When Drip Feeding is necessary
Most new CNC controls are now Ethernet capable and support Windows networking for file transfer and offer plenty of room for storage. There are, however, a huge number of perfectly functional CNC machines out there with older controls that support only RS-232 for file transmission. We also see a number of machines where the company orders them without an Ethernet port option. Many of them, especially the older machines, have limited memory. While modern CAM software provides much more complex G-codes for better speed and quality, the resulting programs can be quite large. Limited memory and RS-232 communications means you will likely need to drip feed (aka: spoon feed, dnc, buffered input), which simply means that the control buffers then processes each line of G-Code as the RS-232 system (DNC-Max, CIMCO Editor, etc) sends it. This allows a machine with a small amount of memory to run a huge program.
Using CIMCO Software to Drip Feed
A frequently asked question we get from customers is how do we drip feed using DNC Max (or in rare cases, CIMCO Editor) on the software side the answer is very simple, you send the same way you always would. The CNC control is actually where you need to do something differently, the machine needs to buffer and run the program instead of store it. To do this the machine must support drip feeding, thankfully most machines do but there are some that do not.
How to drip feed <insert your control/machine type>
So how do you find out how to setup your machine to drip feed? You can start with your manual if you are fortunate enough to have it available. Each control and manufacturer can have some very different configuration, I’ll use Haas as an example because I happen to have a Haas simulator and a manual readily available for it.
Look in the table of contents for one of the following, or similar terms: “Direct Numerical Control, DNC, Serial Communications, Drip Feeding, Buffered Input, TAPE, or RS-232”. In the Haas manual it refers to “Direct Numerical Control (DNC)” which happens to land on page 85 of the manual:
When I flipped to that page I was able to see I was in the right place “loaded through the RS-232 port in that there is no limit to the size of the CNC program.” Yep, sounds like drip feeding:
The manual then goes on to tell me that XMODEM is recommended, Parameter 57 bit 18 needs to be 1 and setting 55 has to be ON. You can get the full details for your Haas via “Owner Resources” on the bottom of the page at www.HaasCNC.com.
What if I don’t have my manual?
Don’t fret too much if you don’t have your manual, you can probably find a manual for your machine and/or control type or instructions on how to setup drip feeding searching on Google or another search engine. Be detailed with your search terms including the control type and machine type. Some of them are easy to find, especially if the machine tool vendor provides their own control system (e.g. Haas). It is more necessary with something like a Fanuc control because there are so many and you’ll find so many different (altered) flavors on many difference CNC makes. The key is to find information that matches your machine closely enough to at least find the general area or the typical process. You can always test it with a very simple program like a warm-up routine.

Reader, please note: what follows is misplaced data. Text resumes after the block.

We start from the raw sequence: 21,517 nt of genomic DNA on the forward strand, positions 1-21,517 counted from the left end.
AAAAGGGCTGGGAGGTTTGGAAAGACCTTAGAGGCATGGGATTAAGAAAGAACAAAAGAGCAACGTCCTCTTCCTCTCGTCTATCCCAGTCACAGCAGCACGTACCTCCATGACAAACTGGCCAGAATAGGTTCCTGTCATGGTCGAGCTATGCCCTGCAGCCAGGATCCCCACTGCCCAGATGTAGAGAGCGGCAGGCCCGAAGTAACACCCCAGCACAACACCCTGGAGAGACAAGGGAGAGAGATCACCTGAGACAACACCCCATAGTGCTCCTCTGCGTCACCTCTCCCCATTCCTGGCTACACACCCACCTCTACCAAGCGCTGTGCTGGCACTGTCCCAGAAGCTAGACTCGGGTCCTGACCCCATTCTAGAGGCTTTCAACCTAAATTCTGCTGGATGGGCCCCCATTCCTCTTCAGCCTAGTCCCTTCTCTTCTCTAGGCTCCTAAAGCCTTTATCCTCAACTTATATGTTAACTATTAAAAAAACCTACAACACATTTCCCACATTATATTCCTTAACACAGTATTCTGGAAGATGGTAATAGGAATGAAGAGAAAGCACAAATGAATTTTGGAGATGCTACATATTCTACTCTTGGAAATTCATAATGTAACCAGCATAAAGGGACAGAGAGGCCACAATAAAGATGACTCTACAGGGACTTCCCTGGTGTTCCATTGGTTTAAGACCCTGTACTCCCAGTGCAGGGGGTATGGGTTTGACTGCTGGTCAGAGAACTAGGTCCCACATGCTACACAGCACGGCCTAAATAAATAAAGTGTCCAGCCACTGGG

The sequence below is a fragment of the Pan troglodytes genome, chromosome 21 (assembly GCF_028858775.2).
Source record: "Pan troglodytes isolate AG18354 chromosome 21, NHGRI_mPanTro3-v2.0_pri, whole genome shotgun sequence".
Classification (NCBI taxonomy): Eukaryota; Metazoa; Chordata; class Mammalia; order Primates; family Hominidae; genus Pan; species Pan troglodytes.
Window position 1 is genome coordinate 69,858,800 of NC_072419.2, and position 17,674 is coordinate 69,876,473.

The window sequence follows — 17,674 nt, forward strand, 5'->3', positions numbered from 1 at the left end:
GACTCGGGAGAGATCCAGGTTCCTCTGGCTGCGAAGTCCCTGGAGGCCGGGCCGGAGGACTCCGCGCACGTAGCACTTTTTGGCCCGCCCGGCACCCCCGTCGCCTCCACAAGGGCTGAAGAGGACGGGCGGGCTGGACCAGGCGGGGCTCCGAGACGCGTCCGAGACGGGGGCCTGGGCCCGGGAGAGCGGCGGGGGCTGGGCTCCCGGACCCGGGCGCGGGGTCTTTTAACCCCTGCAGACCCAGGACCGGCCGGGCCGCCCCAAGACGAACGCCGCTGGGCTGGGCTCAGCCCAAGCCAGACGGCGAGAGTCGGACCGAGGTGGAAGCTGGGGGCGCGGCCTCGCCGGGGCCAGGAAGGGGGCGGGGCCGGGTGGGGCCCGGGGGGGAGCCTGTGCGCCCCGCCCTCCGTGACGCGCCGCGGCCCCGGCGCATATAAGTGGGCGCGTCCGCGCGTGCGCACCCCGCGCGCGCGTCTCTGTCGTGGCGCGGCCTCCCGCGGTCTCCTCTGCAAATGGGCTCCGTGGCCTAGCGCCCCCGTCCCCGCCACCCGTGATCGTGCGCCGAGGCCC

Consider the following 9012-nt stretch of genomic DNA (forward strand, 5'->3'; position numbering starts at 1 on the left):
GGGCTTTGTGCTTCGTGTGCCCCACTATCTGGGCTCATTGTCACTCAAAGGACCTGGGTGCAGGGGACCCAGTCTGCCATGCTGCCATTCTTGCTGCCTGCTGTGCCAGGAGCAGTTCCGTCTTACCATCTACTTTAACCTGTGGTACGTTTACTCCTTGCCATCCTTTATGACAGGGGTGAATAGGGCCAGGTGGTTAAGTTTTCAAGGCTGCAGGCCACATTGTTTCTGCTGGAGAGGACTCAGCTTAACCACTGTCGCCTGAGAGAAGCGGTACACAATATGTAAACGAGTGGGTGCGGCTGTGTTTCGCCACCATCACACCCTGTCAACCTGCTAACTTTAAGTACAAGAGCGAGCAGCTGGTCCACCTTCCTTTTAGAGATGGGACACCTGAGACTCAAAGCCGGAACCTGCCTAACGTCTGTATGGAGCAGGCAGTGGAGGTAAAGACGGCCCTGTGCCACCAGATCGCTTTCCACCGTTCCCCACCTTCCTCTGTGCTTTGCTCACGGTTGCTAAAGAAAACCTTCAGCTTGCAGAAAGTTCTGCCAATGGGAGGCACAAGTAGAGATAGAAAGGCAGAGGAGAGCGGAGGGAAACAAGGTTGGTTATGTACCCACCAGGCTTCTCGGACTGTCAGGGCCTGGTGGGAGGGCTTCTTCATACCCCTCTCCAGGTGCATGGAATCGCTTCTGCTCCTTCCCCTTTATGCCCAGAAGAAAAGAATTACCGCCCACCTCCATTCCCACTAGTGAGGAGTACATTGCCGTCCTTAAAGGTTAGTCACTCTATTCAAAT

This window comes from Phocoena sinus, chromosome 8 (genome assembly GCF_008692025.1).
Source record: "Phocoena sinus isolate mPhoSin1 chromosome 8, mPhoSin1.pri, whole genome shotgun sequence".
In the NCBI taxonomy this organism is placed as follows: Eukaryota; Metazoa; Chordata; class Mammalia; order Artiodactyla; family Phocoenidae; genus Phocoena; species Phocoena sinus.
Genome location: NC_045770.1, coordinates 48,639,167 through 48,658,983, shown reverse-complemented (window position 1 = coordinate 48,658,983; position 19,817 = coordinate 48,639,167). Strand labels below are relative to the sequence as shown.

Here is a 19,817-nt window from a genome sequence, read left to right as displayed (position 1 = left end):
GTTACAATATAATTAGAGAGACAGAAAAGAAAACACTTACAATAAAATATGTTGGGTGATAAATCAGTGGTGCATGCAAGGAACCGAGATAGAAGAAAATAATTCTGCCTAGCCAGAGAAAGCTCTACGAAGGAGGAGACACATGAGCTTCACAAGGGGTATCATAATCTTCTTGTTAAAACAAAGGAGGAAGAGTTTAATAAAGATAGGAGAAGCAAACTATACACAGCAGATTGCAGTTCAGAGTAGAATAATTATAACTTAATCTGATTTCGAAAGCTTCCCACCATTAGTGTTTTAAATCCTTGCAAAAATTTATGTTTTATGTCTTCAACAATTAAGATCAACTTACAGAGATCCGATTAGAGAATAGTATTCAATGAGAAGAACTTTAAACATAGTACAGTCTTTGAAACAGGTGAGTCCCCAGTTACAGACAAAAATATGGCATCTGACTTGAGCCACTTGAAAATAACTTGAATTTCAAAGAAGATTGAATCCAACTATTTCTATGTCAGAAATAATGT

Other considerations for drip feeding
Drip feeding can present other challenges, especially if you’re dealing with long (or poor quality) RS-232 cables or other factors that negatively impact the quality of the communications. In some situations your programs may be quite large with many lines of code that are needed to be processed quickly to produce a quality part. It is possible that if you have had to set your baud rate low due to long cables or outside factors such as grounding issues or interference. In these cases drip feeding may not be fast enough to run a modern program well and finish quality can suffer, or worse.
Another thing that helps a lot is to run Moxa Nport devices or other quality communications hardware and cabling. Moxa Nport devices sit right at your machine utilizing an Ethernet connection for everything except the last foot or two of cabling. This allows higher speeds and reduces other risks. RS-232 is very sensitive to distance and speed drops off rapidly for every bit of cable you add(Source: Texas Instruments):
|Baud Rate||Max Cable Length (ft)|
Keep in mind this is these are the maximums, the quality of the cable and environment it is located in can have a significant effect on those figures. This also means RS-232 is very susceptible to interference, whereas a very short RS-232 cable is very forgiving.
One last consideration – CIMCO Editor can DNC to machines it can communicate with using RS-232, but if you drip feed frequently I would strongly recommend DNC-Max. You may also want to review this article if you aren’t sure which product you should be using – Edit or DNC Max – Which do I need?
The moral of the story here is the emphasis that each machine can be very different, so your manual is your best bet for finding the best quality data on how to setup your CNC machine for drip feeding. Drip feeding can also be nuanced with issues based beyond just what the CNC control and your software can handle. We can help you sort that out. If you need help give us a call 925-272-0384 or visit our support page. If you are thinking of retiring an old machine, check out this CNC machine buying advice.